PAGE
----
National report ranks Bakersfield fourth among metro areas with highest wealth inequality

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Wage inequality data from a recent report from the Federal Reserve Bank of New York. The data is from the U.S. Census Bureau

Wage inequality in Bakersfield and other California metropolitan areas has risen sharply since the 1980s, according to a new report by the Federal Reserve Bank of New York. 

According to the report, Bakersfield ranked fourth in the nation and second in the state in terms of wage inequality as of 2015, a significant jump from when Bakersfield ranked 12th in the country in 1980. 

The data comes from an analysis of data from the U.S. Census Bureau. The ranking of 200 metro areas across the country were determined based on what is called the 90/10 ratio: the wages of the top 90 percent of earners divided by the bottom 10 percent. 

San Jose ranked the highest in the state and second nationwide, the report shows. However, San Francisco’s ranking increased the most among California cities, skyrocketing from 128th in the nation in 1980 to sixth in 2015. 

Fairfield, Connecticut ranked the highest in both 1980 and 2015, the report shows.

Wage inequality in California has become more pronounced than any other state in the country, in large part due to their higher populations than other metro areas.

According to the 2015 data, seven California cities were among the top 15 compared to just three in the 1980 data. The report says that a major cause for rising wage disparities in metro areas is the increasing demand for more skilled workers due largely to developments in technology. 

“As the U.S. economy has become more dependent on innovation…the demand for skilled workers has increased, pushing up the wages of these workers more rapidly than those workers with less skill,” Jaison Abel and Richard Deitz say in their report.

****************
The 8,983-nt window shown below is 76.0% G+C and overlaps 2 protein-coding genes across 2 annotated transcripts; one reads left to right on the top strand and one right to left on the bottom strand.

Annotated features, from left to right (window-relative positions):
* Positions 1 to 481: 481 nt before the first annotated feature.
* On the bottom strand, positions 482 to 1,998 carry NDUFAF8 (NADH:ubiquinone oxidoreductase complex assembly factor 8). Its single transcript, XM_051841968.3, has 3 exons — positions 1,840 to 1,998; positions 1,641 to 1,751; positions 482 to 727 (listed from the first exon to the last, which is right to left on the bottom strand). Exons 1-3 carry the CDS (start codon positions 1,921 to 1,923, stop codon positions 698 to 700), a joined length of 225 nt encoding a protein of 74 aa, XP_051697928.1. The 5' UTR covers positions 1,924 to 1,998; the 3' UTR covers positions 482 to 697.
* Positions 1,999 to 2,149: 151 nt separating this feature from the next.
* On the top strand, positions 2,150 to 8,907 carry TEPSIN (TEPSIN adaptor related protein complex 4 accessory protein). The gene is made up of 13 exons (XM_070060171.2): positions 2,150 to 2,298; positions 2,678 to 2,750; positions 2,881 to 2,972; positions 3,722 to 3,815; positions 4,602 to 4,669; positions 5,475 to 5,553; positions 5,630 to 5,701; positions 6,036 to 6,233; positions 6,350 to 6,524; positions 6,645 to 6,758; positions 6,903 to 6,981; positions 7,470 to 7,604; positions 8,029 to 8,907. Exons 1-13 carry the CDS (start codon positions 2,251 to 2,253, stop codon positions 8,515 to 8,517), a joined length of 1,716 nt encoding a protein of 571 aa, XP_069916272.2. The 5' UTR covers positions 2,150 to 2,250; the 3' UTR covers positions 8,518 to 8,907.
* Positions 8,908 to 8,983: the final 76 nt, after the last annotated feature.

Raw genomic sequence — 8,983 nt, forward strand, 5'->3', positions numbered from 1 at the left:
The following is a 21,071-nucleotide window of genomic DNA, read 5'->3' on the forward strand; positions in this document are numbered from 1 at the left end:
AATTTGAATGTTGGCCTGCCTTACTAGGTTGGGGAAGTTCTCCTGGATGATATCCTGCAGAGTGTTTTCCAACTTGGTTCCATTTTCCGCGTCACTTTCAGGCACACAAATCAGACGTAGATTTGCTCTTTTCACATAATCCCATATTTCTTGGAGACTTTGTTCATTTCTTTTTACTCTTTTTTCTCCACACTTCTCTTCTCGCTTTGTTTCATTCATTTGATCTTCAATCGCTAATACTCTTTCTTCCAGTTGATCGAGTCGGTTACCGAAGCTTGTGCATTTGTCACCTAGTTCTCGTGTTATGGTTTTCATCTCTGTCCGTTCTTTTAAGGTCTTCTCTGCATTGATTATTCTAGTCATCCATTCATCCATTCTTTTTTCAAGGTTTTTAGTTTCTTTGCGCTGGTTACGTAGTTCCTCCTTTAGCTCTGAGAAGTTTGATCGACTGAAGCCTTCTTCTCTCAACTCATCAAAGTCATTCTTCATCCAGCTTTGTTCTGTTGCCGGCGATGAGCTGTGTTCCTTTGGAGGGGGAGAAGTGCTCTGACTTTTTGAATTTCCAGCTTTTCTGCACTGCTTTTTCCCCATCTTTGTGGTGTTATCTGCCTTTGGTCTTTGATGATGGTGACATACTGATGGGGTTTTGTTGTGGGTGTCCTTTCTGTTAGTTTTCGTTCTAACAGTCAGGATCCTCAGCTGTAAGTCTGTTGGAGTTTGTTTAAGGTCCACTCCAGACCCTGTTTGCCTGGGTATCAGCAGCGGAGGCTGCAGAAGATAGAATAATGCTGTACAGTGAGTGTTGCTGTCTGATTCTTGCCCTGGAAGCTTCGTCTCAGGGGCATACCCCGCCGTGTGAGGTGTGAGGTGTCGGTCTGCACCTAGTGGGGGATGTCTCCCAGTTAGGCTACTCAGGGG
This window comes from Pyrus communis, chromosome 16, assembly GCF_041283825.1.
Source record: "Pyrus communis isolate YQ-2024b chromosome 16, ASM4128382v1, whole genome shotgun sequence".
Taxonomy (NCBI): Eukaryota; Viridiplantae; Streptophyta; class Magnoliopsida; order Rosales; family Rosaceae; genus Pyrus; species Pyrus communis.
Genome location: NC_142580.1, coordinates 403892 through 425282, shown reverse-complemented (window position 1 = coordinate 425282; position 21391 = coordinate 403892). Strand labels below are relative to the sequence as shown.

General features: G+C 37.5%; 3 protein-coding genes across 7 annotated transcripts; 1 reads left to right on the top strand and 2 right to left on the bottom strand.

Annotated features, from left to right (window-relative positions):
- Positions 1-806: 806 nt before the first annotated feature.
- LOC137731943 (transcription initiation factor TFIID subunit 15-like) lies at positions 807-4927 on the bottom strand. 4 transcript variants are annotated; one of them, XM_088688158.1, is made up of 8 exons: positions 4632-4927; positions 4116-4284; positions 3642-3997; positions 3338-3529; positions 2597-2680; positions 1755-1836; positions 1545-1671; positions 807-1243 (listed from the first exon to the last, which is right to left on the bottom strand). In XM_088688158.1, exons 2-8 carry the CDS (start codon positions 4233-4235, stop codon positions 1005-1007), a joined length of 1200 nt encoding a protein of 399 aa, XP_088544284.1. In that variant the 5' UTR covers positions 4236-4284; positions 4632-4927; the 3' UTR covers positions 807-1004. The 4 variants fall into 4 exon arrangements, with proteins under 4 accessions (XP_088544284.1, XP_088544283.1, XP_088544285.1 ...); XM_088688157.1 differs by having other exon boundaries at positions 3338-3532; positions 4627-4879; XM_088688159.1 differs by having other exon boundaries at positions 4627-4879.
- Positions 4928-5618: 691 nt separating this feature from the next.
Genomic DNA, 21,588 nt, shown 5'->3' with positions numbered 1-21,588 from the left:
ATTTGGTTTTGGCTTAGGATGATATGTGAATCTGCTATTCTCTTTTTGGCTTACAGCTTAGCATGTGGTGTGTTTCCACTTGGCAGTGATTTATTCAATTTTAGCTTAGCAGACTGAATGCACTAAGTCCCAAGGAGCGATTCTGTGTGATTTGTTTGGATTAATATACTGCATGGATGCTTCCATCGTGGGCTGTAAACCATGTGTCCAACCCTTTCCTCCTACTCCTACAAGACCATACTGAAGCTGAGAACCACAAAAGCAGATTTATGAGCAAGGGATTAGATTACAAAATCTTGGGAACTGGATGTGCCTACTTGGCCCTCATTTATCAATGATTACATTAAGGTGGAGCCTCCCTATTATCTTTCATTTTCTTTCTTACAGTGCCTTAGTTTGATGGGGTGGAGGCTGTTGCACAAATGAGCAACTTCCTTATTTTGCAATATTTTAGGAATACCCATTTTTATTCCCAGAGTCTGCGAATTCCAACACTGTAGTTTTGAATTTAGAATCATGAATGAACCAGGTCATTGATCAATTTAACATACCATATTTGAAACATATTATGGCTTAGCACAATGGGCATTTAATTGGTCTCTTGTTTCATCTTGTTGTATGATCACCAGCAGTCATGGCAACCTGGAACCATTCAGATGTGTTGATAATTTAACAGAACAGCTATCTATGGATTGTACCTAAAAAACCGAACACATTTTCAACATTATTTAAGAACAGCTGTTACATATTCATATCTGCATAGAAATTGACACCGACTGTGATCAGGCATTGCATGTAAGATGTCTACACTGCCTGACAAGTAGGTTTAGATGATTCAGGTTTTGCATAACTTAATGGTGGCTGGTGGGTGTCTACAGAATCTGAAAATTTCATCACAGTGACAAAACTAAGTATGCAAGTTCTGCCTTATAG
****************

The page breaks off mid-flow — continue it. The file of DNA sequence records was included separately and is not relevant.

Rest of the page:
Abel and Deitz said the inequality is less pronounced in smaller cities because there is less of a demand for skilled workers. Prior to 1980, larger city size didn’t necessarily equate to a rising level of inequality. There was more of a mix of mid-size cities in the rankings. 

Richard Gearhart, an economics professor at Cal State Bakersfield, said Bakersfield’s wage disparity is due to a highly segmented labor market. While the Bakersfield area has a lot of low-paid farmworkers, scientists, engineers and those involved in the oil industry command high-paying jobs.

“I was a little surprised that we were so high, but it’s not really that much of a surprise,” he said of Bakersfield’s high ranking in the new report.

While Gearhart said he doesn’t expect the inequality to change much in the next decade, one big wild card is if the state government moves forward with curtailing oil and gas production across the state.

If Kern County’s oil industry takes a hit and people look outside the county for high-paying oil jobs, Gearhart said that could inch Bakersfield to more wealth equality. However, he said it could also have negative consequences.

“It could really depress the local economy if they are contributing a lot as consumers,” he said.

To see the full Federal Reserve report, visit

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